Finally, take a length of flying line about 0.2DL (24cm, 10") long, and tie one end to the bridle line with a Prusik Knot. Tie a small Double Loop Knot into the other end, just to get a large knot. There's a photo of this further down, in the section titled PrepareTo Fly.
this point, you've pretty much finished making the Dowel Dopero!
The bridle is a bit long to check on the ground, so fly the kite on a very short line to see where the towing point is. Shift the Prusik Knot along the bridle line until the towing point appears to be level with the upper horizontal spar or a little below it. To lock the Prusik in place, take the 2 bridle lines in one hand, the flying line in the other, and pull tight. To unlock it, you just pull the bridle line straight, with the knot in the middle.
Check the bridle slip knots on the upper
horizontal spar. Re-tighten if necessary, and smear a little wood glue
around where the line contacts the spar, and into the knot. This way the
knots can never come loose or shift along the spar. You won't have to
wait the full drying time for this glue to dry, since the amounts are
Firstly, if it's very windy outside, stay home! Although this design has some tolerance for moderate to fresh winds, it won't like being launched in a gale. If the wind is too strong, it might get damaged.
My collection of real-life Dopero kite stories is worth checking out!
Illustrated with photos and videos, of course.
The Prusik knot on the bridle line can loosen off a little over time. If necessary, pull on all the lines to tighten the knot up before a flying session.
Assuming there is some breeze outside,
just dangle the kite at arm's length until the wind catches it. As long
as you feel the kite pulling, let out line slowly by taking loop after
loop off the winder.
Be cautious about letting line slip through your fingers. If a big gust hits the kite, the line could burn you! For any kite this big or bigger, it's a good idea to wear a glove of some sort, unless the wind is very light.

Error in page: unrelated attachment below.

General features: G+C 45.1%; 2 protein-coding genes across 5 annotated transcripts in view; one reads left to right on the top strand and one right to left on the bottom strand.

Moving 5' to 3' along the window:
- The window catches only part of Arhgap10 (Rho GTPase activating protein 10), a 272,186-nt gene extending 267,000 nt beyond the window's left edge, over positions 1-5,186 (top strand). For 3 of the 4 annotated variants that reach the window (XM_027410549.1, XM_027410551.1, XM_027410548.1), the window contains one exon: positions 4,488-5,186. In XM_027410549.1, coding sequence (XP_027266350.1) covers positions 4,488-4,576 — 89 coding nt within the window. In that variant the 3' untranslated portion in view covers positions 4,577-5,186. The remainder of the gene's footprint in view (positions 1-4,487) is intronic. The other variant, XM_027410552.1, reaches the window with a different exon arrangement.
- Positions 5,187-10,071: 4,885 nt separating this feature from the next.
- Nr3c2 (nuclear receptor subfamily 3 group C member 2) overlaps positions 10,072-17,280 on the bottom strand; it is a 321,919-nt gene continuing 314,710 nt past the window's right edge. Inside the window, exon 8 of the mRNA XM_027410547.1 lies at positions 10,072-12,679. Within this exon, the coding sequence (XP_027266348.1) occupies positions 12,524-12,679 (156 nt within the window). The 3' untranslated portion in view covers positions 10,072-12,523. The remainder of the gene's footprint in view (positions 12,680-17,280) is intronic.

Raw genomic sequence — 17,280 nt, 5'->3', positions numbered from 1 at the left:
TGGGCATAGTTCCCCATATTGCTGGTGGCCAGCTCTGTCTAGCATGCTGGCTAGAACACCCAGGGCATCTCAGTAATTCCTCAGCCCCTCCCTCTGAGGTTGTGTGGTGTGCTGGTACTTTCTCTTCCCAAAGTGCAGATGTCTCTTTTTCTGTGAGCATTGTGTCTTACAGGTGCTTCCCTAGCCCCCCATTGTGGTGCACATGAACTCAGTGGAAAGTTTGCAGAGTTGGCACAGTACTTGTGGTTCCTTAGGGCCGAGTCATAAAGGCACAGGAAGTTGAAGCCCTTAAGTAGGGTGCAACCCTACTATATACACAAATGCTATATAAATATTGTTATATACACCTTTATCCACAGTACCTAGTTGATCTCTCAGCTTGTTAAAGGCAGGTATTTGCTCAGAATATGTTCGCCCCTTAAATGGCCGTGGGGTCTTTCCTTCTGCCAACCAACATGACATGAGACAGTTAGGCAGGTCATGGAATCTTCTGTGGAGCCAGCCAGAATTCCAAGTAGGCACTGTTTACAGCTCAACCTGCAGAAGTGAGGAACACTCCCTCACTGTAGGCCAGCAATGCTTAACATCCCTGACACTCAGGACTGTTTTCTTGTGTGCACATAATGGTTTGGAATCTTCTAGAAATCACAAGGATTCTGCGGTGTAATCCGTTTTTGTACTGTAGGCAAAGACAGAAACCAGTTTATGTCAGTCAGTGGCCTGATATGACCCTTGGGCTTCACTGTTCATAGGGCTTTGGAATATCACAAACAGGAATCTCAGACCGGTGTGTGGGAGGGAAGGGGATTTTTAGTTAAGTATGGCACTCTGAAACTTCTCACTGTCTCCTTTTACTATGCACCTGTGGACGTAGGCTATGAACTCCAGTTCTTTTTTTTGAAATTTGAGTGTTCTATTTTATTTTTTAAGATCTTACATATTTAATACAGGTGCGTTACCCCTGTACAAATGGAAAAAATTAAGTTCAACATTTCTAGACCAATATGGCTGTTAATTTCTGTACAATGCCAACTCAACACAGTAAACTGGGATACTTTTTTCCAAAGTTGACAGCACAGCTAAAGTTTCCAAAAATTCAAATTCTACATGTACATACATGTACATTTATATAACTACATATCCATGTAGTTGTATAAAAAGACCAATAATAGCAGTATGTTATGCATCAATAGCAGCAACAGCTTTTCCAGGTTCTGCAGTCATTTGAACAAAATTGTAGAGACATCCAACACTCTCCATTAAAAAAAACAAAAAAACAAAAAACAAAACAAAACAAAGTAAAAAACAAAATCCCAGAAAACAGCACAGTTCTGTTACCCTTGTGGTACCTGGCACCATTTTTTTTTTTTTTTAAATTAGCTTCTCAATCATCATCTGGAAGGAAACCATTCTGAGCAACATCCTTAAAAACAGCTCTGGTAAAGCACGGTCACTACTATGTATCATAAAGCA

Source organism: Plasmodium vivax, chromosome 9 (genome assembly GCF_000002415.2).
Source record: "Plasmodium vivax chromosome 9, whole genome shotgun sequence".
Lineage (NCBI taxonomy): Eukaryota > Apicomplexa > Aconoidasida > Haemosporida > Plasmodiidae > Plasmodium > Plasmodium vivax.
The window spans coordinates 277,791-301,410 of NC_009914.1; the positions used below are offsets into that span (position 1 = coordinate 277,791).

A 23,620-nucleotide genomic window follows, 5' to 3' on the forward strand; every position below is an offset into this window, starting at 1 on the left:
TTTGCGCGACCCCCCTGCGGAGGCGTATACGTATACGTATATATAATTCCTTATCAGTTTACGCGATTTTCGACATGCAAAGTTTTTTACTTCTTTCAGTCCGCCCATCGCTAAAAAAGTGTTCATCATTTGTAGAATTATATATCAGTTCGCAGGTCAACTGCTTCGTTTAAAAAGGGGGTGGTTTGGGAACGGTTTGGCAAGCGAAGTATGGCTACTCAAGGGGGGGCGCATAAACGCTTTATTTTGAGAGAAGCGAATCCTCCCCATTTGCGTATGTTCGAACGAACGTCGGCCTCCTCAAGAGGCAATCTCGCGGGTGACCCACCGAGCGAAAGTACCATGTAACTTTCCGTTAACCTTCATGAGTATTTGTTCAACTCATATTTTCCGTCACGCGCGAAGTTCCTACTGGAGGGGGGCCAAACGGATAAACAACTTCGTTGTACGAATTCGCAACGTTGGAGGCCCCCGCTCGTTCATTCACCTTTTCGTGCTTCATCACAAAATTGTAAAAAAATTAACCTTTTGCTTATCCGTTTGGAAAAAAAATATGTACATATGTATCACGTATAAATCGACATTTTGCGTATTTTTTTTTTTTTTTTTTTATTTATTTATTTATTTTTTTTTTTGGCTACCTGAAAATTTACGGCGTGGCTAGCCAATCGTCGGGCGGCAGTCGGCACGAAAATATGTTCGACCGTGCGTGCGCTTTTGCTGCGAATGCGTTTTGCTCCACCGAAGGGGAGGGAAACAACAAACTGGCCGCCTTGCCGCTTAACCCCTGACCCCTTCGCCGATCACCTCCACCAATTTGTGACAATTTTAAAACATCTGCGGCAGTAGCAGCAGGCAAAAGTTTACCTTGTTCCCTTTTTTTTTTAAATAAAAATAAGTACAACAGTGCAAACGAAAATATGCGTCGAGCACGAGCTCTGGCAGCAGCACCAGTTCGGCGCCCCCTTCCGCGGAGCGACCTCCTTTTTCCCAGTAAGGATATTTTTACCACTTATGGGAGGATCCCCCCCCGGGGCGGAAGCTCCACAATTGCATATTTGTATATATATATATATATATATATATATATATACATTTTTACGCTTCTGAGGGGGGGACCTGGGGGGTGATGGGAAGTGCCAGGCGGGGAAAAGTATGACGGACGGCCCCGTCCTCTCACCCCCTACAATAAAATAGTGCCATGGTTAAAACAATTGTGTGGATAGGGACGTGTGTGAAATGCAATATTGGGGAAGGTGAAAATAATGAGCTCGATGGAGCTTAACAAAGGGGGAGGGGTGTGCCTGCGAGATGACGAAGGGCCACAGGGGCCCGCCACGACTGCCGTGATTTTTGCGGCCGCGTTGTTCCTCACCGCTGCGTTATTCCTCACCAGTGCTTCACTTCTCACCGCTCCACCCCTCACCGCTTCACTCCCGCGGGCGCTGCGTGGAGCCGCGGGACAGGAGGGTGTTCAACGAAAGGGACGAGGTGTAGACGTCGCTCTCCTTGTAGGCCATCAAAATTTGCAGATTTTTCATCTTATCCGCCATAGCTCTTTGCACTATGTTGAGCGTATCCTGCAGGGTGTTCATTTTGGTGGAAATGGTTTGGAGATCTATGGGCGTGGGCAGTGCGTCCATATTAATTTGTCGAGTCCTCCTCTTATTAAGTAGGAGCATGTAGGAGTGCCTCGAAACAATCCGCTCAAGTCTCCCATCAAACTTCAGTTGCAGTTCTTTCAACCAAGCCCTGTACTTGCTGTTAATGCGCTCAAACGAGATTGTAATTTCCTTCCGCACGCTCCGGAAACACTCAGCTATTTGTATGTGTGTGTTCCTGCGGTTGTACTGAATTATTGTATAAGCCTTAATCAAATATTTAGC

Another approach is to get a helper to hold the kite up and let it go, on the end of maybe 10 or 20 meters of line. This way, the kite soon gets high enough to make it easy to let more line out.
Have fun flying, and I hope you've enjoyed learning how to make a Dopero kite!
The e-book instructions for this kite include even more handy hints which will ensure you get the most success possible when flying this particular design. They show you how to make the kite more transportable too, so you can remove a couple of spars and roll the kite up into a slim bundle.
The "Making Dowel Kites" e-book has this design and many others in hardwood dowel and plastic. A handy approach is to just print out the pages for the kite you want to make next. The e-book is also handy for working off-line on a laptop or other device.
That's great value already, but "The Big MBK Book Bundle" is even better! This includes the "Making Skewer Kites" compilation e-book, plus several other handy kiting e-books.
Now, just in case you have actually made and flown this kite at least once already...
You've probably read a kite-flying story or 2 of mine, after they appear under the "what's new?" link on this site. I sometimes wonder if anyone else has made and flown this particular design...
If you feel your efforts really paid off when the the kite finally got airborne - please type a few paragraphs in here telling us all about it!
P.S. I can only accept stories of at least 300 words. Just mention a few details like the weather, onlookers, the kite's behavior and so on - 300 words is easy!
Click below to read about various kite-flying adventures, contributed by other visitors to this page...